Intel Core M Broadwell Architecture Preview

Intel Cues-Up Broadwell Core M Processor

Competing with Intel's desktop or notebook processors is like taking on the proverbial 800 pound gorilla, but when it comes to resources, the company is more like an 800 pound gorilla on steroids, with advanced weaponry and a big budget.  Intel is a manufacturing and process technology juggernaut.  There was a time when the company would use that prowess to simply enable chips at higher clock speeds with larger memory resources. Since then, market demands have shifted to efficient computing, based on performance-per-watt metrics. With a strong X86 architecture in place, Intel is now using their process and manufacturing advantages to leave competitors in the rear view, enabling more performance and new features at ever lower power envelopes.

Intel's latest processor design and manufacturing effort marks a first for the semiconductor industry.  No other semiconductor manufacturer in the world is building chips at the level of Intel's 14nm (nanometer) process node; even large memory manufacturers like Toshiba and Samsung are just now hitting 19nm.  As we've reported previously, the processor Intel is rolling out for its first volume production vehicle at 14nm is code named "Broadwell." And, as we learned in a recent meeting at the Intel's Hillsboro, Oregon development and fab center, the first processor family based on Intel's Broadwell microarchitecture, will be known as Core M.

Broadwell and the Intel Core M family is what Intel refers to as a "tick" in their product design cadence, where a 'tick" generally marks a die shrink and a "tock" marks a new microarchitecture. The last tick we saw from Intel was their 22nm Ivy Bridge design, then came Haswell's tock, which marked the arrival of new features like Intel's first FIVR (Fully Integrated Voltage Regulator) design and a multi-chip package bringing the system PCH (Platform Controller Hub) or "Southbridge" into the same package and socket as the processor with some models.  Broadwell and Intel's Core M family are a shrink and optimization of Haswell at 14nm, but Intel took the opportunity to engineer in a few new features as well.

Intel Broadwell Core M Processor
Intel Broadwell Core M Processor - PCH Die On Package

Since Broadwell is essentially an optimized and die-shrunk version of Haswell, there aren't many major functional block upgrades or changes.  However, in addition to a few core and package tweaks, Intel's 14nm process affords their current microarchitecture new usage models as a result of dramatically reduced power consumption, along with improved performance.  Specifically, Intel was targeting "fanless designs" with Broadwell, which of course just screams tablets and 2-in-1 hybrid ultralights. In fact, based on this new 14nm technology, Broadwell is able to achieve a 60 percent idle power reduction, which is huge when you consider the target usage model in tablet and other ultra-mobile form factors.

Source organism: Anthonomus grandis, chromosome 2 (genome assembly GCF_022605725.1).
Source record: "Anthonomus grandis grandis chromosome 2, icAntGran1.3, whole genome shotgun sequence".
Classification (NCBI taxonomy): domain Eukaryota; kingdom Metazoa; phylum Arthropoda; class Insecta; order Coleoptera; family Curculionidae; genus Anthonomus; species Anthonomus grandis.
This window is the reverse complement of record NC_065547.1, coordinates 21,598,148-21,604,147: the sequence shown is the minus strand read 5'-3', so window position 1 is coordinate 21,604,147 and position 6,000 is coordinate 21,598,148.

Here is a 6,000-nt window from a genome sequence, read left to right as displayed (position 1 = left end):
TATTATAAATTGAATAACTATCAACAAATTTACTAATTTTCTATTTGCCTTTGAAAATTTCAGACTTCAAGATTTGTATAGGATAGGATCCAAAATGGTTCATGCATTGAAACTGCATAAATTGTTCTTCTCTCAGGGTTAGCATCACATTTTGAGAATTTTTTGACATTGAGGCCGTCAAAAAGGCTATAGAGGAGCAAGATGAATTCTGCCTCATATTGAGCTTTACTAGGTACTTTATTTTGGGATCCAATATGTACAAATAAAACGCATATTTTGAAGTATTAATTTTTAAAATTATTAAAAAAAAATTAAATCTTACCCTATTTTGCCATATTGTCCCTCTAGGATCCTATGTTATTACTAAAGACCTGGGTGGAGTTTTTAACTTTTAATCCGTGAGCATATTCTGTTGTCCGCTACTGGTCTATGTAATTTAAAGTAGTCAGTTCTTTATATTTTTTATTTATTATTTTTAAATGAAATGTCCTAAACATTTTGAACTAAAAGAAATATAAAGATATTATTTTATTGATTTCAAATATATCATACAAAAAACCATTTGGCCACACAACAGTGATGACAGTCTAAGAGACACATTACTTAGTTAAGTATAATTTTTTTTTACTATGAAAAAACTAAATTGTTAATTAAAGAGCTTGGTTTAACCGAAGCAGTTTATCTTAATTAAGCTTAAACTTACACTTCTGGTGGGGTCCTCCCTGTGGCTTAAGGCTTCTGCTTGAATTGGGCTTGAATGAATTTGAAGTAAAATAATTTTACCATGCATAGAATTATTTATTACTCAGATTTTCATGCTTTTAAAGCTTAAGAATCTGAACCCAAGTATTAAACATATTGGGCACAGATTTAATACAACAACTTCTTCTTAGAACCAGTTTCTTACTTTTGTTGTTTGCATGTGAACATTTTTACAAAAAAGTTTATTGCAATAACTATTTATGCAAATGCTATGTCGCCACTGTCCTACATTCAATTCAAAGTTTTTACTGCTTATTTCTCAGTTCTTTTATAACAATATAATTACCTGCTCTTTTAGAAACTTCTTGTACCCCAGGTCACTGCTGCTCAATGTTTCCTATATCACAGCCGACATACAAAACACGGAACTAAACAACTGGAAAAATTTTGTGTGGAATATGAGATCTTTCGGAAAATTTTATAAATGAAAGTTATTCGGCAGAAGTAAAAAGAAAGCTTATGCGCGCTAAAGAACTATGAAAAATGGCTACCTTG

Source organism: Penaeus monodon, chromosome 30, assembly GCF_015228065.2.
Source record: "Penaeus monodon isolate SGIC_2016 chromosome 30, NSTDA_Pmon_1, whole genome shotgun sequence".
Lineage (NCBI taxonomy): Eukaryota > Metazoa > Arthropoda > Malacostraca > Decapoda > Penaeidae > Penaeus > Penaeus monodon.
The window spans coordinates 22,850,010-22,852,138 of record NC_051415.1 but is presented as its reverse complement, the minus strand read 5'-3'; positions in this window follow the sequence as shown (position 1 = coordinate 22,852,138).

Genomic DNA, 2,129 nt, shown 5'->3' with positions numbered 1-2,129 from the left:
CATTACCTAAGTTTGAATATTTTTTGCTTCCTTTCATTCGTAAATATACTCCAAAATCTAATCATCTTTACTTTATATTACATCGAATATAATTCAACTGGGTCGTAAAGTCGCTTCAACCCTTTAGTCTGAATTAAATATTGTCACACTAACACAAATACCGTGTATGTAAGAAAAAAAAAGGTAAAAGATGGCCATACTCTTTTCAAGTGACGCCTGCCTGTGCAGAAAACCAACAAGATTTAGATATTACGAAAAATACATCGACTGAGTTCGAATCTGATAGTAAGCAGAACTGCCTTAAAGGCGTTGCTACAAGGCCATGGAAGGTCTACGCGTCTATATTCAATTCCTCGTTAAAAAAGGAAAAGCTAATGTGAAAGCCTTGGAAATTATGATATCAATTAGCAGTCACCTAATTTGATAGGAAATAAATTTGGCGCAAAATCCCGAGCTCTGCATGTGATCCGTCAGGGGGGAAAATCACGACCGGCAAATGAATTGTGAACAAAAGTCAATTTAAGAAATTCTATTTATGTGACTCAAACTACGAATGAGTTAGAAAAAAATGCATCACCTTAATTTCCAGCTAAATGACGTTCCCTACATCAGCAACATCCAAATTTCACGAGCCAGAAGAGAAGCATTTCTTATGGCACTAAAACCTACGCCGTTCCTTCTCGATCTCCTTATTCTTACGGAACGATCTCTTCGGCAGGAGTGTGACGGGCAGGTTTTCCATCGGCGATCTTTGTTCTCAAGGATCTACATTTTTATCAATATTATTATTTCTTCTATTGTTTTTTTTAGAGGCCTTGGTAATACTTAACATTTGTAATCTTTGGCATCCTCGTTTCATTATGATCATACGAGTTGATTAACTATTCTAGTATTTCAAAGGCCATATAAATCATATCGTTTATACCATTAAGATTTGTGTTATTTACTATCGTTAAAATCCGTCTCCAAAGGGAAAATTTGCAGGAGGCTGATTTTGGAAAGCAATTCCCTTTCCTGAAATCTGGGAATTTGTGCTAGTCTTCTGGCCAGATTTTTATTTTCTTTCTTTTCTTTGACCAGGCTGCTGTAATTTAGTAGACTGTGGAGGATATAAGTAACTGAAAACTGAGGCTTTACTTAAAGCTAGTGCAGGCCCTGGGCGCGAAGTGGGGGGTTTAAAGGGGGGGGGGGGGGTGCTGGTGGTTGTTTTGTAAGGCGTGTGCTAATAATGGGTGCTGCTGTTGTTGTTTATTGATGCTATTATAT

ASUS Transformer Book T300 Chi 12.5" 2-in-1 Detachable
2560X1440 IPS Display, Powered by Intel's Broadwell

Intel is unveiling their first available Broadwell-Y platform variant that will be available in a range of tablets and other ultra-mobile devices in time for the Q4 holiday shopping season. For reference, Broadwell-Y is the lowest power Broadwell processor with a 3.5 Watt to 4.5 Watt TDP.  There will be higher powered versions all the way up to 47 Watt TDP for all-in-one and small form factor desktop designs, but these version won't start arriving until the first half of 2015.

Haswell to the left, Broadwell on the right...

What's also impressive about Broadwell is its physical size reduction.  Broadwell has a 50-percent smaller package size and a 30-percent thinner Z-height versus Haswell.  The net gain in a full-up Broadwell design affords manufacturers roughly a 25-percent board area reduction in their designs.  As you can see, the size difference between 22nm Haswell and 14nm Broadwell is significant, but if you look closely, the smaller PCH (Platform Controller Hub, for, Audio, SATA and other IO) die hasn't changed. On the CPU side of things, Broadwell's integrated CPU/GPU die is nearly 40-percent smaller at 82mm2 versus Haswell at 130mm2.

Intel made a few optimizations to the PCH, as well as to the CPU and GPU designs of course, which we'll get to shortly, but for now, let's dig in on the tech behind Broadwell's 14nm process and transistor technology that make it all possible.

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